Innovations In Clinical Neuroscience

SEP-OCT 2014

A peer-reviewed, evidence-based journal for clinicians in the field of neuroscience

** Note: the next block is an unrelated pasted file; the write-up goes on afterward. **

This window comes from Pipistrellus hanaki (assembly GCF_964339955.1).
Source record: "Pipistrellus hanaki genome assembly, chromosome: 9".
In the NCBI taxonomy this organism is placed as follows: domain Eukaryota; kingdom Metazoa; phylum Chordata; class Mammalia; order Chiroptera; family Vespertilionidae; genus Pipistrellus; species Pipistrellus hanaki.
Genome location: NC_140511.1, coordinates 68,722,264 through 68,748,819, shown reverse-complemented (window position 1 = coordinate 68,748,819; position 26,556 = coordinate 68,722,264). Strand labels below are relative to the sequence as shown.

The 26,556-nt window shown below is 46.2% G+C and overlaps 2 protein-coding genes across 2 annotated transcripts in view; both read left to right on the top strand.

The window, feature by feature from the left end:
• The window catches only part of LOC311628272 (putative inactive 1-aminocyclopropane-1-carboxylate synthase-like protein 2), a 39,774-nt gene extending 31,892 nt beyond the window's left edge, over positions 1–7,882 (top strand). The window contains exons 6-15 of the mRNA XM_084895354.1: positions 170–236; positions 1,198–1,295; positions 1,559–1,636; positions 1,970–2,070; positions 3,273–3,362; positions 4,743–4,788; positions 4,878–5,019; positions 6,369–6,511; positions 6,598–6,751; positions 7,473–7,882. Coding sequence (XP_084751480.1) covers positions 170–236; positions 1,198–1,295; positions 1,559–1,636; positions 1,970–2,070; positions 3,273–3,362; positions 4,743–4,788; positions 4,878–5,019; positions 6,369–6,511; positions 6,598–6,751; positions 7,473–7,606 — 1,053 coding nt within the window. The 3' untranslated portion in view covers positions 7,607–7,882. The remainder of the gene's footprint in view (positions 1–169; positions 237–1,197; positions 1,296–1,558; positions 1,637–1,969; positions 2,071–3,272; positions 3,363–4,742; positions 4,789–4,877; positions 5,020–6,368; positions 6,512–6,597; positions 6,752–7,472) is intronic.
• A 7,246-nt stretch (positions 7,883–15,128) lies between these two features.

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[ V O L U M E 1 1 , N U M B E R 9 – 1 0 , S E P T E M B E R – O C T O B E R 2 0 1 4 ] Innovations in CLINICAL NEUROSCIENCE 61 ideation or behavior on two different days, each with the same number of suicidal events. 14 Since the FDA 2012 Draft Guidance does not require that t he amount of time be tracked, the clinician may miss the increase in time spent experiencing suicidality and, more importantly, miss the impact this change has in the life of the patient. 14 Misalignment of category titles and category definitions. More often than not, the category titles in the FDA-CASA 2012 do not align with the definitions below them, and all too often definitions are ambiguous, which can create confusion. Misalignment of title and definition (Table 3) is a critical problem since some clinicians will only use the title to classify individual patients, others will only use the definition, a third group may try to use the title plus the definition, and a fourth group may cherry pick using unique combinations of the above. SPECIFIC PROBLEMS RELATED TO FDA-CASA 2012 CATEGORIES "Suicide attempt." This category definition requires the suicide attempt to be "a potentially self-injurious behavior" (line 513). 4 This is a limited definition of a suicide attempt and does not allow for a full range of suicide attempt behavior phenomena. For example, after watching the movie Snow White with his family, a young child is teased by his older brother. The older brother offers the child an apple that the older brother claims is poisoned like the one in the movie. Assuming it will make him sleep forever, the child eats the apple. Because the child thinks that eating the apple will kill him, just as it put Snow White into the "sleeping death," this event should count as a suicide attempt. However the category definition for "Suicide attempt" in FDA-CASA 2012 does not allow this event to be coded as a suicide attempt and thereby misses what could be argued to be a clear suicide attempt. This is because the definition assumes that everyone making a suicide attempt has a clear understanding of what behaviors truly are potentially self-injurious. T his same issue is present in the "Interrupted suicide attempt" and "Aborted suicide attempt" categories. "Interrupted suicide attempt" and "Aborted suicide attempt." In both cases, the definitions require the patient to have refrained from engaging in the potentially self- injurious or self destructive act. These definitions are problematic for two reasons. First, it is misleading to classify the defined behavior as a suicide attempt since the attempt by definition never started. Second, there is a safety issue. Starting a self- injurious action that is then interrupted or aborted is more worrisome than engaging in preparatory behavior. To the extent that such started actions are excluded, per FDA-CASA 2012 definition, true incidents of interrupted or aborted attempts will be missed. It is more appropriate to use language that accurately describes the phenomenon than to mislabel something as a suicide attempt, when it is not a suicide attempt but is a preparatory behavior. A further problem with the FDA- CASA 2012 category "Interrupted suicide attempt" is contained in its definition stating that "if not for that [the interruption], [an] actual attempt would have occurred" (line 521). 4 The problem here is that the clinician is required to know what the future would have been, if not for the interruption. It is quite possible that the patient would have aborted the attempt if the interruption had not occurred, but there is no way to know if the attempt would have been aborted or not because the interruption did occur. This wording presents serious challenges in reasonably coding any event as an "Interrupted suicide attempt" based upon the category definition. "Preparatory acts toward imminent suicidal behaviors." Again, this category has a title that does not match the definition below it. Specifically, the title contains the word "imminent," but the definition does not require the preparatory actions to be connected to any i mminent suicidal behavior. 4 Moreover, the word "imminent" is not defined. Does it refer to a time span of a week, four weeks, four months, one year, or some other time frame? Without specification, clinicians may apply wildly different timeframes to determine if a preparatory behavior fits into the category or not. This can result in inconsistency. There is also the potential to miss important behaviors if the time frame applied is short. In fact, some patients make preparatory behaviors months or even years in advance of an attempt. These patients may not require additional preparations just prior to an attempt. In sum, using the qualifier "imminent" is ambiguous and may result in a clinician completely missing or dismissing preparatory behavior because the behavior did not occur within a subjective period of time (e.g., consider the patient who purchased a gun and bullets over a year ago and wrote suicide letters to loved ones months ago). The clinician may not ask about all of the steps the patient has taken in the past and by not doing so will have a much more difficult time helping to keep the patient safe. The definition under this category is problematic in another way. In identifying relevant behavior, the definition (lines 533–534) 4 refers to "assembling a specific method (e.g., buying pills, purchasing a gun)." Most of us would consider these examples as gathering "means" or tools, not assembling methods. The clinician reading this definition, however, may interpret the wording to include "planning the way" for a suicide, causing further complications in the interpretation of FDA-CASA 2012 by raters or clinicians. "Self-Injurious Behavior Without Suicidal Intent." According to the definition, this category is specifically intended